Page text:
Every now and then an artist emerges on the scene as if fully formed. The voice is distinct, immediate in its character. The songs feel like they truly belong to the singer. A level of self-possession animates the performances, delivers them right to your doorstep. Nothing feels forced . . . it just is. Theres an aura of inevitability that surrounds the emergence of such artists. With the release of So Much More, Brett Dennen joins the ranks of those who fit this description. Others? Joni Mitchell. Rufus Wainwright. James Taylor. Patty Griffin. Steve Earle. John Mayer. Its a class of artists defined not by genre or by a level of success but by the character of their entrance. We open the door when they appear, and its as if we were expecting them. No doubt, none of them have wanted to be described in such weighty terms. But its not up to them. Its up to those of us on the receiving end to pass such judgments and to celebrate the occasion. In this case, Im happy to do so. Welcome, Brett Dennen. Were glad you showed up. Come on in. When I first heard Brett, I was caught in traffic with two crying children in the backseat, both of whom were desperate to escape their vehicular imprisonment. I had an advance CD of So Much More, popped it into the player, and was immediately in debt to Brett Dennen. The collective mood in that vehicle lifted. That was the first good sign. But as my passengers quieted down and our minds moved toward the music, I started to realize that something was happening. I got that rare and wonderful the-show-has-just-begun feeling, like I was hearing for the first time an artist who will be with me for a while. Theres a sense of promise, of a creative life to come, that hovers around So Much More, like you already know theres going to be fireworks down the road. When I looked back at my older son, he asked, Which Beatle is this? Hes three years old, and if something sounds good to him, no matter the genre, he figures the Fab Four must be involved. It was his way of letting me know that it wasnt just me, we were all having an experience. Bretts Dualtone debut has a bare bones aesthetic, underpinned by a kind of unassuming, elemental funk. His band, beautifully locked in and occasionally augmented by the likes of Keb Mo and multi-instrumental wizard Greg Leisz, manages to transmit a stunning range of textures without sacrificing the musics open spaces. The first track, Aint No Reason, opens with only the sounds of Bretts guitar and voice. Just the way it should. His guitar playing, a hybrid of finger picking and soul-inspired rhythm with shades of Robbie Robertson and Ry Cooder, is the center around which the band situates itself when it enters in the second verse. Bretts vocal phrasing and lyric craft are as sophisticated as Becks best efforts without any kind of pretension weighing things down. By the chorus of that first song, the production moves into a sweetness that matches the songs spirit and what is finally Bretts spirit, too. If you get that far, I promise you will listen on. This is a singer so at home in his songs that he pulls you in there with him. So Much More is a collection of tunes that plays like a single. It unfolds so naturally, with such an organic feel to the song sequence, that we get to the end not because we decided to but because thats where the first song led us. It unfolds, that is, like an intimate conversation. Some of the key tastemakers at contemporary radio, KCRW in Los Angeles and WXPNs World Café out of Philly, both latched onto Brett at the time of his self-released first recording. KCRWs Chris Douridas put it thus: Rarely does music come along so unadorned, so pure in spirit, and so eloquently written.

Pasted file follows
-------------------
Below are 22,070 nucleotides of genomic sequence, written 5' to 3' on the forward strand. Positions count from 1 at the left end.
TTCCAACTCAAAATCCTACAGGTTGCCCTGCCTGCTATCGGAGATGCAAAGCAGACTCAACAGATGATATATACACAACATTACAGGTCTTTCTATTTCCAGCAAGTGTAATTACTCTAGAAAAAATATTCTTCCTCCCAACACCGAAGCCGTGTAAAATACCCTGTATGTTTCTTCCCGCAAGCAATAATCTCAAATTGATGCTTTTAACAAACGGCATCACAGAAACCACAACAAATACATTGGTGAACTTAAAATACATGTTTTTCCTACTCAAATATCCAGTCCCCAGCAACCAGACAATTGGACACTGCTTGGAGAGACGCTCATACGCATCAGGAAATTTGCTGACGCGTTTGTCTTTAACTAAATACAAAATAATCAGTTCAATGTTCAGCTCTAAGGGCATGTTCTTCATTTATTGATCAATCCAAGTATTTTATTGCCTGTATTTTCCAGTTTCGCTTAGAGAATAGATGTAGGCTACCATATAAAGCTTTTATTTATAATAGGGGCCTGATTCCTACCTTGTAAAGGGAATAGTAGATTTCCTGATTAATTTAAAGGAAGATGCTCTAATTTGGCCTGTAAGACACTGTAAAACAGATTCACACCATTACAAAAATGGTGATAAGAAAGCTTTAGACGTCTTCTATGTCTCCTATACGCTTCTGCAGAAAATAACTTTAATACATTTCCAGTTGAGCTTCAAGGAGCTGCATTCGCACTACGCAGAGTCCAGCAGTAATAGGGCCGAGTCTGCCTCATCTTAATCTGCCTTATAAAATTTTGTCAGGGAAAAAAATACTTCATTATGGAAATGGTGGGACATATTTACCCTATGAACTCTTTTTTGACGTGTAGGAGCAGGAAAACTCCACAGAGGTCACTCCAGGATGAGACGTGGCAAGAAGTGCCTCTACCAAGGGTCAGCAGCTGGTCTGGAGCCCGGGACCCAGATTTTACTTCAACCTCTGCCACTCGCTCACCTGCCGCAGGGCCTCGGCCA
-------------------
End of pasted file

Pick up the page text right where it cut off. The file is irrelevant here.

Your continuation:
Bretts songs came to them not through indie promoters but through word of mouth. Its easy enough to imagine all the little rooms at radio that grew bigger when Bretts music came through the air. Not knowing I was writing this bio, a friend of mine called after catching Brett play live. I didnt let on that I already knew a little something about Brett. Man, theres a kid out there who travels around with his guitar, sometimes with a drummer, and he just kind of opens his mouth and . . . well . . . you should hear this kid. Its the kind of report that doesnt tell you much. But the voices of those who carry the message, thats the hook. Somethings up. And something is indeed up. On the eve of So Much Mores release, Brett is opening shows for John Mayer and Sheryl Crow, has already played on the Dave Matthews Cruise Tour and on bills at Bonnaroo and Bumbershoot, and is selling out shows in towns where hes playing for the first time. But Brett continues to operate like an itinerant, a man in the troubadour tradition, taking the gigs wherever they might be. Brett Dennens lineage leads back to characters like Jimmie Rodgers and Woody Guthrie, guys who were always hot to get out of town and always left with a guitar in tow. And, on some level, his writing and performing leads back to those same figures. He uses his God-given voice to sing the songs hes got to sing. It just so happens that he has skills as a song craftsman that also bring him in the company of folks like Paul Simon, those who, simply put, create new traditions if the ones they need dont yet exist. There is So Much More, unabashedly beautiful, reflects Bretts greatest gift as a songwriter, his ability to work with one foot in a tradition associated with social protest while the other foot is in the love song tradition. The effect is altogether convincing, leaving us with the sense that we have on our hands a performer for whom the personal is always political and the political is always personal. In an age in which we have grown weary of artists conveniently detachable political asides, its galvanizing to see an artist weaving together his emotional and political commitments. Bretts work with the Mosaic Project underscores his commitment to the marriage of music and change. Songs such as Darling Do Not Fear and When You Feel It You Know give us both a Brett Dennen in love with polyrhythms and the joyful noise of a band playing in and with the pocket. Throughout So Much More the pot over the musical fire remains big enough to throw most any ingredient in there. You can almost hear the band making this the object of their collective musical pleasure. Produced by Kevin McCormick, the recording features musicians who have previously played with everyone from Jackson Browne to Iggy Pop. Scott Thurston, a current member of Tom Petty and the Heartbreakers, and Mario Calire of the Wallflowers and Ozomalti both join Brett. Percussionist Luis Conte, veteran of projects with artists from Arturo Sandoval to Queen Latifah, lights up the grooves across this disc. The result is the sound of people having the time of their lives playing great songs. To the listener, its infectious. Im not sure any label is interested in doing this, but with So Much More Dualtone would be safe issuing a money-back guarantee. This is a recording that is going to have people talking. This is an artist who will never get out there and sell himself, simply because he isnt interested and, more importantly, he wont need to. Theres no resisting the beautiful moment when a character like this comes walking toward us. Prepare to open your doors. This is the kind of guest we all hope for.